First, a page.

Author

Allison Winter

Allison Winter

Allison Winter is a Washington D.C. correspondent for States Newsroom, a network of state-based nonprofit news outlets that includes the Ohio Capital Journal.

As insulin costs soar, diabetics say a $35 cap on co-pays is not enough

By: - June 15, 2022

WASHINGTON — Lacy Mason was a 21-year-old graduate student in Atlanta when she started rationing her insulin. As a Type 1 diabetic, she needs to take insulin every day for survival. But when the cost surged to $960 a month, Mason could no longer afford it. She had aged out of Medicaid and her student […]

U.S. House Ag panel mulls safety net changes in farm bill amid soaring costs

By: - June 13, 2022

WASHINGTON —   Members of the U.S. House Agriculture Committee are considering how to help farmers struggling with rising costs for fertilizer, fuel, seeds and chemicals — the unfortunate harvest of the war in Ukraine, strains on the global supply system, inflation and severe weather. A panel of the committee heard from agricultural economists Thursday, as lawmakers debate […]

Four states win federal grants to expand affordable high-speed internet

By: - June 8, 2022

WASHINGTON —  The U.S. Treasury Department on Tuesday announced the first state awards will go to Virginia, Louisiana, New Hampshire and West Virginia in a massive federal effort to bring affordable, high-speed internet to all American homes and businesses. Projects in the four states are the first to receive funding as part of a $10 billion […]

Upcoming U.S. Supreme Court cases could curb colleges’ use of affirmative action

By: - March 31, 2022

WASHINGTON — A U.S. Supreme Court dominated by conservative justices could fundamentally reshape the college admissions process later this year when it takes up two landmark cases challenging affirmative action in higher education. The court recently agreed to hear two cases that challenge race-conscious admissions programs at Harvard University and the University of North Carolina, the nation’s oldest private and […]

Wildfire responders urge Congress to improve disaster aid process for at-risk communities

By: - October 28, 2021

WASHINGTON —  The federal government should re-examine its emergency response systems to better assist communities at risk from the growing threats of wildfire, state and local wildfire responders told members of Congress Tuesday. Wildfires across the United States have become larger, more intense and longer-lasting  this century in part due to changes in the global […]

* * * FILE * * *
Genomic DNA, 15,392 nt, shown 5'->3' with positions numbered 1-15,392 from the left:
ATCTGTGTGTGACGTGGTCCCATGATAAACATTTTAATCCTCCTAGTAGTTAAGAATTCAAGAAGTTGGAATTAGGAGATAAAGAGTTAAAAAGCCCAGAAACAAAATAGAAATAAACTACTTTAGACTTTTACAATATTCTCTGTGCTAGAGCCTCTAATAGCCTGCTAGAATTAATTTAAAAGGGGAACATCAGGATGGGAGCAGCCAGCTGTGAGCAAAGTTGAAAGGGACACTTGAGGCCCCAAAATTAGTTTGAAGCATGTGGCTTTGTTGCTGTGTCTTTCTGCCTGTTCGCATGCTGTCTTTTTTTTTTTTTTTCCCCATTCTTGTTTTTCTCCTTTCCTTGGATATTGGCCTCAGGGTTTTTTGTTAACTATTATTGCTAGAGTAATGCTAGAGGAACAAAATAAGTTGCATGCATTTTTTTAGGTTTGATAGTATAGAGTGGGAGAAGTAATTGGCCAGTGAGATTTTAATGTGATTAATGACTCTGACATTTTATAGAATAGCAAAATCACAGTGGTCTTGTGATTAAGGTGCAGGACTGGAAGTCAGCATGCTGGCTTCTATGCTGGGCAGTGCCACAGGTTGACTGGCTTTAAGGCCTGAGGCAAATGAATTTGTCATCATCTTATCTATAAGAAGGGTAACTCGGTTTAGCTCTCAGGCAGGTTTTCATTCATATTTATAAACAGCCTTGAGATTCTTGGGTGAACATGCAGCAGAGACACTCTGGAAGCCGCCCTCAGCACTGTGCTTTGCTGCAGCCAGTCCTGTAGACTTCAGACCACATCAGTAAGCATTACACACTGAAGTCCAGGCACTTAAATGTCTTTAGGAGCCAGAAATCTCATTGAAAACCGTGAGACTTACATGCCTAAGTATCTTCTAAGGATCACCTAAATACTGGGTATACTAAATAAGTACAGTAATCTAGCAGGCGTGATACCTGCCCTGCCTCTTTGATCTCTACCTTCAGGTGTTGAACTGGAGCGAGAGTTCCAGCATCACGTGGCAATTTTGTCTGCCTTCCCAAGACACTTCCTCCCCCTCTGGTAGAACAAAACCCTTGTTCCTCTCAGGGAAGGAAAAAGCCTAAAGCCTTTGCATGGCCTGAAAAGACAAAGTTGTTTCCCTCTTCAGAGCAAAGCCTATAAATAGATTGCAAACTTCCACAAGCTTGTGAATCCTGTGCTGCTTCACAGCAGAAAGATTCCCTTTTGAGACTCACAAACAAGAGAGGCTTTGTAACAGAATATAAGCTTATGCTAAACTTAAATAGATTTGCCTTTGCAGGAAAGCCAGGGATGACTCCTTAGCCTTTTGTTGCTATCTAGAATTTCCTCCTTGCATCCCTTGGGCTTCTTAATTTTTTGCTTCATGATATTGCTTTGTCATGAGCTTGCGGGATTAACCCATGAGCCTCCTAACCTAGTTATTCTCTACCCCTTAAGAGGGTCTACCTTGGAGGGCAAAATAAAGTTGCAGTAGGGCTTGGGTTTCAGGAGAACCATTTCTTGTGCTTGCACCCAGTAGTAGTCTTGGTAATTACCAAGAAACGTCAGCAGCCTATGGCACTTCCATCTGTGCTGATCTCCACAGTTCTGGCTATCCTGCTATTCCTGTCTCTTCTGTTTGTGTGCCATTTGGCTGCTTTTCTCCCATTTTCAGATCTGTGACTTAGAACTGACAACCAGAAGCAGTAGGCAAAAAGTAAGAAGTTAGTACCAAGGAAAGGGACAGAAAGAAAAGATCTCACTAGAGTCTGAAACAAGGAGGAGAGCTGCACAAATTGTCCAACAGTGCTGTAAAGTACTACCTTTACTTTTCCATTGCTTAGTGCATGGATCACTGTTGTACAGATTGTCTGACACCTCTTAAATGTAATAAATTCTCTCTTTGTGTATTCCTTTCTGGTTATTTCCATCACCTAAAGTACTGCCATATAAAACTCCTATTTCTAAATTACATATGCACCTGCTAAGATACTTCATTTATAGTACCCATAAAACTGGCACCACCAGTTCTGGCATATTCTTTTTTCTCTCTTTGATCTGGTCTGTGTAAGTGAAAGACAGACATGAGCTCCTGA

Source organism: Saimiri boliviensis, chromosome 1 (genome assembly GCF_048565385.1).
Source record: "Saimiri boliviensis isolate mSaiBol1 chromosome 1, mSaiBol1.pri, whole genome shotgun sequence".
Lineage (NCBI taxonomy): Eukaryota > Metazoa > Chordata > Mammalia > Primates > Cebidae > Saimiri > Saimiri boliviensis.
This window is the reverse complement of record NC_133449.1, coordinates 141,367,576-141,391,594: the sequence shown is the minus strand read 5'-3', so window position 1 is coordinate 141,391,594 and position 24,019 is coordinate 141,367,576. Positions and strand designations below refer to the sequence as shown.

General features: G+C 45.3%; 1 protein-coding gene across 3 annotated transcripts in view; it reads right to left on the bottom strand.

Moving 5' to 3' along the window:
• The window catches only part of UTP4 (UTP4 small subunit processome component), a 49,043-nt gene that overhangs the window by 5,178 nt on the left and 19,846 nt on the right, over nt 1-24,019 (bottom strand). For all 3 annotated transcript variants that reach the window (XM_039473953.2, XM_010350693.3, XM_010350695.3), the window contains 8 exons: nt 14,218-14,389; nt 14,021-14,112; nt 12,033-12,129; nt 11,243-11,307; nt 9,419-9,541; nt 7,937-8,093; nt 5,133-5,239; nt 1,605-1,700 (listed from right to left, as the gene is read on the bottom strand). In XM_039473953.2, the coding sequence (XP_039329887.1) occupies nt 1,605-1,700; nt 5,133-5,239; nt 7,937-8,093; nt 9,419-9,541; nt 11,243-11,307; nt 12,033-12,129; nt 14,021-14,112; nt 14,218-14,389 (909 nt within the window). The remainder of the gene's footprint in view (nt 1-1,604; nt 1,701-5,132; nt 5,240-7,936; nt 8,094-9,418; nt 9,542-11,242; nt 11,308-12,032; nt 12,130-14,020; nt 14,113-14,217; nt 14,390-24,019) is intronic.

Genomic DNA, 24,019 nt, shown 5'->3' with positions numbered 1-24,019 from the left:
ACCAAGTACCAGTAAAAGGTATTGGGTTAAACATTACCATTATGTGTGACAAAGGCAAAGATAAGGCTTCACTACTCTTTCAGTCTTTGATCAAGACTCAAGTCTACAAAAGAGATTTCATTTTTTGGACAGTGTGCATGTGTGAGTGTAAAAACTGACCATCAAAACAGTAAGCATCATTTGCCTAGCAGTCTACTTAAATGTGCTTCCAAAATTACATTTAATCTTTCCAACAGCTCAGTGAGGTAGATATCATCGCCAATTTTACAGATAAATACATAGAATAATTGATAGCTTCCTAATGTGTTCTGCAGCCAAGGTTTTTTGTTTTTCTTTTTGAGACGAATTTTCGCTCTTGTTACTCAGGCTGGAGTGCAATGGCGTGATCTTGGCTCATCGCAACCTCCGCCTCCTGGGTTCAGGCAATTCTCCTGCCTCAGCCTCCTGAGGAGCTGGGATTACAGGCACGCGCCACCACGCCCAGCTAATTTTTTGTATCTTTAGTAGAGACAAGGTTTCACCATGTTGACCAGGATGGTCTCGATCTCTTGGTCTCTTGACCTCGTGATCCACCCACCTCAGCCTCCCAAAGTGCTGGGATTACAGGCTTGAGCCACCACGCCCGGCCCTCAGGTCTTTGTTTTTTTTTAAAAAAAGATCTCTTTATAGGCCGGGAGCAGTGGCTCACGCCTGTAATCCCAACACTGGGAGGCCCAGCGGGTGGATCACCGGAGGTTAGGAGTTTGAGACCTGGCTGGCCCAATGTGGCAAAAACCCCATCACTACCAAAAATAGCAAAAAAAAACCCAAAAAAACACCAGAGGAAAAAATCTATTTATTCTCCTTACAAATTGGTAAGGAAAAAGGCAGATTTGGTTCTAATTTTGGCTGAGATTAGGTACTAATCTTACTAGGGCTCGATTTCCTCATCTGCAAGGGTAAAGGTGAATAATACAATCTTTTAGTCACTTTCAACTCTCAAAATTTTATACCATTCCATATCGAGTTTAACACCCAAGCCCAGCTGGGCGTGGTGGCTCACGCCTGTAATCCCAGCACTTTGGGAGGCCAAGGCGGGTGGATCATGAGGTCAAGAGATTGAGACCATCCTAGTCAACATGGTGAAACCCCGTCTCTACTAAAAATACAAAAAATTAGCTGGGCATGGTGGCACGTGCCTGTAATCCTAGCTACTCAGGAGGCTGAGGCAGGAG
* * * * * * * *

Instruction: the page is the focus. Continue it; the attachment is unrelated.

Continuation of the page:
Offshore wind industry leaders ask Congress to back long-term plans to increase production

By: - October 25, 2021

WASHINGTON — The Biden administration is making a significant push for new offshore wind development to meet ambitious climate goals, but industry leaders say they also need long-term commitments and support from Congress to reach their potential. Leaders of the burgeoning U.S. offshore wind industry called on Congress to invest in renewables at a hearing […]

U.S. Senate Republicans again block debate on voting rights legislation

By: - October 21, 2021

WASHINGTON — U.S. Senate Republicans blocked the advance of voting rights legislation Wednesday, the second time this year — thwarting again Democrats’ attempts to pass federal protections for voters amid a slew of new state elections laws. “When we are faced with a coordinated effort across our country to limit the freedom to vote, we […]

A federal investigation seeks to uncover the painful history of Native American boarding schools

By: - July 13, 2021

WASHINGTON — The Native American children travelled on trains, thousands of miles from their homes, to Pennsylvania’s Carlisle Indian Industrial School in the late 1800s and early 1900s. Many had been forcibly taken from their parents and communities. Once there, they had to hand over their belongings, put on uniforms, cut off their braids, adopt […]

Endangered species to get a reprieve under Biden administration plans

By: - June 21, 2021

WASHINGTON — The lesser prairie-chicken, a rare dancing grouse once abundant on the Great Plains, could benefit again soon from the protection of the U.S. government. So could the rusty patched bumblebee, a black-headed pollinator that at one time ranged from Georgia to Maine and across the Midwest. The Biden administration is rewriting how it protects endangered species—making […]

New funding to curb wildfires pushed in Congress, as another fire season looms

By: - April 30, 2021

WASHINGTON — As wildfires across the United States grow in size, intensity and duration each summer,  members of Congress from the West are pushing for massive new investments in ecosystem management and wildfire mitigation. House lawmakers called for more attention to wildfire management and support for wildland firefighters at a hearing Thursday before a House […]

American Indian tribes ‘very close to reaching a breaking point’ in COVID-19 response

By: - October 1, 2020

WASHINGTON — Native American tribes are facing a dire situation from the COVID-19 pandemic, bringing some of them to a breaking point, American Indian health leaders told members of Congress Wednesday. In many places, tribal leaders are scrambling to respond to disproportional illness and death in their communities. Confirmed COVID-19 cases among American Indians and Alaska […]

Record number of women running for Congress this year with Kansas leading the way

By: - August 14, 2020

WASHINGTON — More women from across the nation are running for Congress this year than ever before, and Kansas is leading the way in making history on the ballot. For the first time ever, there will be a female candidate in each of Kansas’ U.S. House and Senate races in November. All of the Democratic […]